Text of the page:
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Hormonal contraception

Hormonal methods of contraception are very reliable, and are fully reversible once treatment is stopped.

The most popular hormonal contraception is commonly known as the pill, a small tablet that contains a combination of two sex hormones. Other methods include patches, injections, implants, and the progestogen-only pill (also known as the mini pill).

  • About the pill
  • Types of hormonal contraception
  • Emergency contraception
  • Benefits and risk of pill
  • Further information
  • Sources
  • Related topics

About the pill

The pill was launched in the UK in 1961. Nearly four million women in the UK, and 60 million women worldwide, now use the pill as a convenient and effective way to control their fertility.

If taken correctly, the pill has a 99 percent annual effectiveness. This means that if 100 women use the pill for a year, only one would be expected to become pregnant.

Conception and hormones

During a woman's monthly cycle, hormones produced by a gland in the brain cause the ovaries (small organs where the egg cells are produced and stored) to release the hormones oestrogen and progesterone. Oestrogen and progesterone cause the ovaries to release an egg (ovulation), which travels through the fallopian tube to the womb, where it can be fertilised by sperm.

Oestrogen and progesterone also thicken the lining of the womb (the endometrium) and increase its blood supply, preparing it for pregnancy. If the egg is fertilised it can implant in the lining, where it develops during pregnancy. If pregnancy doesn't occur, the levels of oestrogen and progesterone drop. The lining of the womb and the egg are shed, coming out of the vagina as a period (menstruation). It is this drop in oestrogen that makes the cycle to start again.

The combined contraceptive pill contains artificial (synthetic) versions of hormones. They mimic the action of oestrogen and progesterone on the body. When taken correctly, the pill interferes with the normal cycle to prevent pregnancy.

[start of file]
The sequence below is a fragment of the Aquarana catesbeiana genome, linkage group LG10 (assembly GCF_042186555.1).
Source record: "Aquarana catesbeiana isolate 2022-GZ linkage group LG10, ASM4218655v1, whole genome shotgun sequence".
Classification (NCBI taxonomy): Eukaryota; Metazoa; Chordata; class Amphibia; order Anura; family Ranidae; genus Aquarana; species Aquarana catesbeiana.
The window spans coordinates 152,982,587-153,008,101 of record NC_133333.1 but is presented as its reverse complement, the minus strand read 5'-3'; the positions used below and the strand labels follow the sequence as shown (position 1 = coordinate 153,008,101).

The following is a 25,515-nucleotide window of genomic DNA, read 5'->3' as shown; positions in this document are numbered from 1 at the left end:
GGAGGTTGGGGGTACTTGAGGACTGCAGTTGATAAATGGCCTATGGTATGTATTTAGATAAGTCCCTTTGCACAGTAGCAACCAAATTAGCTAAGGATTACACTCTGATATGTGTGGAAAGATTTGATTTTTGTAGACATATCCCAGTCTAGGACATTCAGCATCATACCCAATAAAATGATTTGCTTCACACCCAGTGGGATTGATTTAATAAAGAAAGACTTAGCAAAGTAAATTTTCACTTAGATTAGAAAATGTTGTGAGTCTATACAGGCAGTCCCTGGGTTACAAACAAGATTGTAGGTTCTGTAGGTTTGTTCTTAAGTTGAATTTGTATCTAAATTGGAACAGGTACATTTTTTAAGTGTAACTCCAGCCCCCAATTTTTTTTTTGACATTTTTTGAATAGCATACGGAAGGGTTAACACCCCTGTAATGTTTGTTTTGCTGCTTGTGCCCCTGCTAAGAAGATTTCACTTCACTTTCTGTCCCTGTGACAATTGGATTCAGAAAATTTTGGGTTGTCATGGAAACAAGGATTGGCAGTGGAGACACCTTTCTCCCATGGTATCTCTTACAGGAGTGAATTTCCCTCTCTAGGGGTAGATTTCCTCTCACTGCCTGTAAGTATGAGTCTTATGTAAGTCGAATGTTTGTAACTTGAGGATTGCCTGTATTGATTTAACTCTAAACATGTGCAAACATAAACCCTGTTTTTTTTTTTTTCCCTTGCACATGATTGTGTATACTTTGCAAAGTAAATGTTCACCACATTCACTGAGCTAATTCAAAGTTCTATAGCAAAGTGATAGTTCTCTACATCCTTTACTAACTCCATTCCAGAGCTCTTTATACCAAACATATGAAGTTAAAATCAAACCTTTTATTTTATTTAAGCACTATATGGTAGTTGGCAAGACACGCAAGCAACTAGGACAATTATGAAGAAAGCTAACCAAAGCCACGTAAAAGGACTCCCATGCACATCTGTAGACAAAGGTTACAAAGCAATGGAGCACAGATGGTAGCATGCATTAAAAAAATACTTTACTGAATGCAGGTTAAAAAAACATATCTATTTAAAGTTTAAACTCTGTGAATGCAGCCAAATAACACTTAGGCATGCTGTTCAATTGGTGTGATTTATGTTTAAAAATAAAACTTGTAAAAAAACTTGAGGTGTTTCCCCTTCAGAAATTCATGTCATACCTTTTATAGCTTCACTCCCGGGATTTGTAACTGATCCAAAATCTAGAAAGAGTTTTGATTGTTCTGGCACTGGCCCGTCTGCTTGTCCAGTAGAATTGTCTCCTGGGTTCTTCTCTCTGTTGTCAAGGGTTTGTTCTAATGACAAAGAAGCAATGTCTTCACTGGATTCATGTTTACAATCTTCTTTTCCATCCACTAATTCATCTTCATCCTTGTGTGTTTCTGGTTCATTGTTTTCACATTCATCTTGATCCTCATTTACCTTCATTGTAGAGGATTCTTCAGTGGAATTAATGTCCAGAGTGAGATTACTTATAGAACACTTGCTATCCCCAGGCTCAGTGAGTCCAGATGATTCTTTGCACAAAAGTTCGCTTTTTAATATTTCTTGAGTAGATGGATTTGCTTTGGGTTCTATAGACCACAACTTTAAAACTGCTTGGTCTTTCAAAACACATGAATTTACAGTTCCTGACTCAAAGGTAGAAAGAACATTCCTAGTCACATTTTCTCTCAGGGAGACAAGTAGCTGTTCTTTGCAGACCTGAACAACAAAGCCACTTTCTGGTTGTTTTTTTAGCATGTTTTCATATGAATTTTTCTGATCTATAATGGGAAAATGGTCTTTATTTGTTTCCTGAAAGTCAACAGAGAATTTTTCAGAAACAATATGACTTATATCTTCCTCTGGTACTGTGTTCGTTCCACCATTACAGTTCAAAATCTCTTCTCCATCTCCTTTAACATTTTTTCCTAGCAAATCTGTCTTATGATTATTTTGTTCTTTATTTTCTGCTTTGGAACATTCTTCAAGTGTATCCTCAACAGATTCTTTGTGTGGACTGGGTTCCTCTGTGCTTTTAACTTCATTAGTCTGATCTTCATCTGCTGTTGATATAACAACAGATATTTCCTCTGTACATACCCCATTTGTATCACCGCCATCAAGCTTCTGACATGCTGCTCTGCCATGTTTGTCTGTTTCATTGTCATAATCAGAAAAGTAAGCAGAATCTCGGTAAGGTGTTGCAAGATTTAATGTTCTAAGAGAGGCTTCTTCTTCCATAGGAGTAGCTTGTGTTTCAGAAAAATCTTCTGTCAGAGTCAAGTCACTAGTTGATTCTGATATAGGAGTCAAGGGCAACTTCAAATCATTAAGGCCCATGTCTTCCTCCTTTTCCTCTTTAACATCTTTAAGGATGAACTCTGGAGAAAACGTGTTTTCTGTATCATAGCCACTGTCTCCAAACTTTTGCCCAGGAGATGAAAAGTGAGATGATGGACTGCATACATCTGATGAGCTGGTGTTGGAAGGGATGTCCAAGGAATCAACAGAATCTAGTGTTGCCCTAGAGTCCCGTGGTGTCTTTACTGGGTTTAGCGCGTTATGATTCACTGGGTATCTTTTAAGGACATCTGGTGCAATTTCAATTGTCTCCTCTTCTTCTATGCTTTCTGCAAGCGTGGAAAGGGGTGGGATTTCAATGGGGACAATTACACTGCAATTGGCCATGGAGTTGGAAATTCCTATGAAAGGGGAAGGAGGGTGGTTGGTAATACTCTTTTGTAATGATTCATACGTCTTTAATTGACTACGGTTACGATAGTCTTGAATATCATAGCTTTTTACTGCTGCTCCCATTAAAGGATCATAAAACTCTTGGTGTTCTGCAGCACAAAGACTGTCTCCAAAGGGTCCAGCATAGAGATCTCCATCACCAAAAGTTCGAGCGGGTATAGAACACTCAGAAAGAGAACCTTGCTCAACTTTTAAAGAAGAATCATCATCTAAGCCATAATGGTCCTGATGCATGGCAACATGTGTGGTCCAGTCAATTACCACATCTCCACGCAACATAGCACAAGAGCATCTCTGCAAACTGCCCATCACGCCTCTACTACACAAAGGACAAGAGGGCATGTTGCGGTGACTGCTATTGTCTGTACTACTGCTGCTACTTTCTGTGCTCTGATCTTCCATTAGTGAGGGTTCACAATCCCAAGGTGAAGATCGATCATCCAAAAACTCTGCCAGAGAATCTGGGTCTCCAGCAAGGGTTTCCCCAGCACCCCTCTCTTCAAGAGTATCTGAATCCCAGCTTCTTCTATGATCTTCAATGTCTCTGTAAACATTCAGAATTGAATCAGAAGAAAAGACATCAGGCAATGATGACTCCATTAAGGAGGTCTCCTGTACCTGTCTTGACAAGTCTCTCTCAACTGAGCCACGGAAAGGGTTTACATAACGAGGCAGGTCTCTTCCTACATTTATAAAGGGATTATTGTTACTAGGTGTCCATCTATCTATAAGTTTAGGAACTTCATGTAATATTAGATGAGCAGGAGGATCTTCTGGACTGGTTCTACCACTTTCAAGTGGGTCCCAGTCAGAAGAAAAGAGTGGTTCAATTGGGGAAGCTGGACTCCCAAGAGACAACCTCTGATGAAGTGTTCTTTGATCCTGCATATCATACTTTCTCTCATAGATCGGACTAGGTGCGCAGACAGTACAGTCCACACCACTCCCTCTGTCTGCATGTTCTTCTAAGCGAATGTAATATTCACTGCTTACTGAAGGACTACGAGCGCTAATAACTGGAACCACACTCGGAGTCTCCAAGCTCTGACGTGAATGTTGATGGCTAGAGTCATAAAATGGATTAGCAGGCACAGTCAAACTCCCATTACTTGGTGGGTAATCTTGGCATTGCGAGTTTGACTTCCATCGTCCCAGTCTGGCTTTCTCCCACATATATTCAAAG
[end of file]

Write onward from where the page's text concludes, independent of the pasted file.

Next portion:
The pill works by:

  • preventing the ovaries from releasing an egg
  • thickening the mucus at the cervix (neck between the vagina and womb) making it more difficult for sperm to enter the womb and fertilise the egg
  • making the lining of the womb unsuitable for a fertilised egg to implant on to

Types of hormonal contraception

Combined oral contraceptives (COCs)

Most oral contraceptives contain a synthetic version of oestrogen, called ethinylestradiol, plus a synthetic version of progesterone, known as a progestogen.

Today's pills contain either second generation or third generation progestogens. Different generations of progestogens have different risks and side effects (See Benefits and risks of the pill).

Most brands of the pill are taken for 21 days. This is then followed by a break of seven days before the next course of 21 days. The oestrogen dose can be either standard strength (30 to 35 micrograms) or low strength (20 micrograms). Some packets contain pills with two or three different doses of oestrogen which are taken at different times of the cycle. These are known as biphasic or triphasic pills, respectively.

In the UK, there are about 25 brands of pill with various hormone combinations and strengths. Certain brands, known as every day (ED) types, have 28 pills in the packet. They include seven inactive "dummy pills", removing the need for a seven day break. You just go from one packet to the next.

What to do if you forget to take the combined oral contraceptive

There are detailed instructions in the information leaflet on what to do if you miss one or more pills. If you are in doubt about what to do, don't have sex, or use condoms. Get advice from your GP or family planning nurse.

Patches

Recently, combined hormonal contraceptives have become available as an adhesive skin patch. It is worn for three out of every four weeks. When used correctly it is as effective as the combined oral contraceptive. However, it's less effective in overweight women.

Progestogen-only pill (POP)

Women who can't take oestrogen-based pills, or those who wish to avoid oestrogen, may try the progestogen-only pill. The progestogen-only pill, sometimes called the "mini pill", has a 99 percent annual effectiveness.

If you are taking the progestogen-only pill, the contraceptive effect may be lost only a few hours after a missed pill. This means the timing of the pill is crucial. It's also taken continuously rather than with a seven-day break. If you miss a pill ask a pharmacist, doctor or nurse for advice.

Long-acting injections

A single injection of a progestogen can provide contraception for up to three months. It is injected into one of the large muscles, such as the buttocks or upper arm.